Feeds:
Posts
Comments

Posts Tagged ‘Nicholas Hensley’

29438685755_5455b144e9_o

“Without the emergence of the Christian-Right in the 1970s…”

Source: This piece was originally posted at The New Democrat

Without the emergence of the Christian-Right in the 1970s and 1980s, there is no Reform Party USA today. Why, because what is the Reform Party and what’s the point of it? The Reform Party is what the Republican Party use to be and what they believed in. Before they recruited the Christian-Right and broader Far-Right out of the Democratic Party and into the GOP. They use to believe in fiscal responsibility, economic freedom, strong but limited national defense and foreign policy that’s not designed to police the world and they were tolerant or federalist on social issues. Not believing that the Federal Government or government in general, should be used to tell how Americans should live their own lives and make their personal decisions for them. That was the GOP of the 1960s that Dwight Eisenhower essentially created in the 1950s, that Tom Dewey tried to create in the 1940s. That also had a growing conservative-libertarian wing in it led by Barry Goldwater and others.

If Donald Trump takes down the Republican Party in November and they lose the House as well as the Senate and he decides to take his movement with him and perhaps launches a new third-party and perhaps some nationalist party, the Reform Party could become relevant for the first time since Ross Perot launched this movement in the early 1990s. Along with the Libertarians and this is how the Republican Party could become a national party again that can win the presidency, because it would have the members and voters, to compete for the presidency and not need gerrymandered House districts to hold a majority in the House. Or low turnout elections to win a majority in the Senate, because again they would have the voters to be able to compete with Democrats everywhere. Or perhaps the GOP dies and the Reform Party emerges as the new Center-Right party in America. And brings in Libertarians and Northeastern Conservative Republicans.

The Reform Party, to me at least represents the Republican Party when it wasn’t owned by the Christian-Right and broader Far-Right in America. A party where the Ku Klux Klan and other Far-Right European-American nationalist groups, didn’t feel at home in. Because it was a big-tent party that welcomed African-Americans, Latin-Americans, Jewish-Americans, women, Catholics, immigrants, etc. Where it was the party of Abraham Lincoln, Dwight Eisenhower, Ronald Reagan and yes even Barry Goldwater. Not Rush Limbaugh, Ann Coulter, David Duke, Donald Trump, or the Tea Party. A party that could not only competed in the Northeast with moderate-conservative Republicans, but in the Midwest and the West with Conservative-Libertarians and even California, but in the South as well. And could win high turnout elections, because it had the members and voters to compete everywhere with the Democratic Party. That is no longer the case for the GOP today.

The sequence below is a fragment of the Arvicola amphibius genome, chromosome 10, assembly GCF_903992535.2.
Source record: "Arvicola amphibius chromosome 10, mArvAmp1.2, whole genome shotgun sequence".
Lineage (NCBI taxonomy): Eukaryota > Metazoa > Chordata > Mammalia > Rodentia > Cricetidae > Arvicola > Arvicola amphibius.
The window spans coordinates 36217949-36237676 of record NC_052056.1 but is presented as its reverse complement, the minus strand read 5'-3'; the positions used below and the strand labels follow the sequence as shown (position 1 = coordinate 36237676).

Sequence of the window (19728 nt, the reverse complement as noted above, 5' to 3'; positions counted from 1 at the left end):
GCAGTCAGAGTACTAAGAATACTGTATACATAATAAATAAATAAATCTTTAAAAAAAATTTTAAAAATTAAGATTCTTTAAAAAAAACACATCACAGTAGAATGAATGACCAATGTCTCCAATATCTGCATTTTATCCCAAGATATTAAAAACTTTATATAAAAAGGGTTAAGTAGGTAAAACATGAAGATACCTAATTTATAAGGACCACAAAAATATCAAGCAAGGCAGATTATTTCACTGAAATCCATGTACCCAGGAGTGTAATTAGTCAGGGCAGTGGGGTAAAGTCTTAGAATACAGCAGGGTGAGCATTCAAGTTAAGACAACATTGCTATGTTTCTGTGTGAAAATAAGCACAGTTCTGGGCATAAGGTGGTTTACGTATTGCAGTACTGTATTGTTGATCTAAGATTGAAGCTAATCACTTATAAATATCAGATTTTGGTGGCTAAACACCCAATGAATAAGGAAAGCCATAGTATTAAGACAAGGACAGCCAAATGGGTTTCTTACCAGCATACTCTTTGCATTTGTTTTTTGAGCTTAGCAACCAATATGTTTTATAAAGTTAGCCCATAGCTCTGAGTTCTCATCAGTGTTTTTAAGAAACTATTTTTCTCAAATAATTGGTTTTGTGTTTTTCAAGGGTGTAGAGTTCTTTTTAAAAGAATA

Read Full Post »

U.S. Congress
Reform Party: Blog: Nicholas Hensley: Governing Only by Finding Common Ground is Irrational and Deserves the Public Interest

This post was originally posted at The New Democrat on Blogger

I hope the title of this post is long enough, otherwise the hell with it. But I agree with the notion of this blog from the Reform Party that governing simply shouldn’t be about compromise. That even with a divided government with two parties that do not like each other which is putting it very mildly and certainly do not trust each other that both sides at the end of the business day still have a responsibility to not only govern, but to govern well.

And in divided government like today that means taking the best from both sides and putting into a package that works. And throwing out the garbage from both sides instead of just splitting the difference on each key issue. As if that is governing even when trying to go half way on each issue may not and in most cases does not result in a good end result. And there are plenty of examples going back to the early 1980s when the Federal Government became very partisan with a new Conservative President in Ronald Reagan, with a Conservative Republican Senate. To go with a Progressive Democratic House where they managed to govern very well with divided Congress’s.

It is not so much the art of the compromise that should try to be reached. But the art of the consensus. What do both sides want and on a lot of key issues both sides tend to have the same end goals. And after that has been established now where are both sides, what would each side do if they were completely in charge. In other words what is the opening offer from both sides so we know where both side is. And after that has been established you look to the common ground.

You find that and you put that in the final package and then after that you look for victories from both sides. The good from each side and put their ideas alone on certain key issues. For example the 1996 Welfare to Work Law is a perfect example. Republicans wanted time limits and work requirements in the new Welfare system. Democrats wanted job training, education and childcare for people on Welfare. What happened is both sides won and the final bill had job training, education, childcare, time limits and job requirements.

You take the good from both sides and throw out the things that probably wouldn’t work. Or that both sides simply can’t live with. Meaning both sides get their victories, but do not get everything they are looking for. Instead of just splitting the difference and running for the middle on the key issues. And that is how you get good government in a divided government.

Read Full Post »

%d bloggers like this: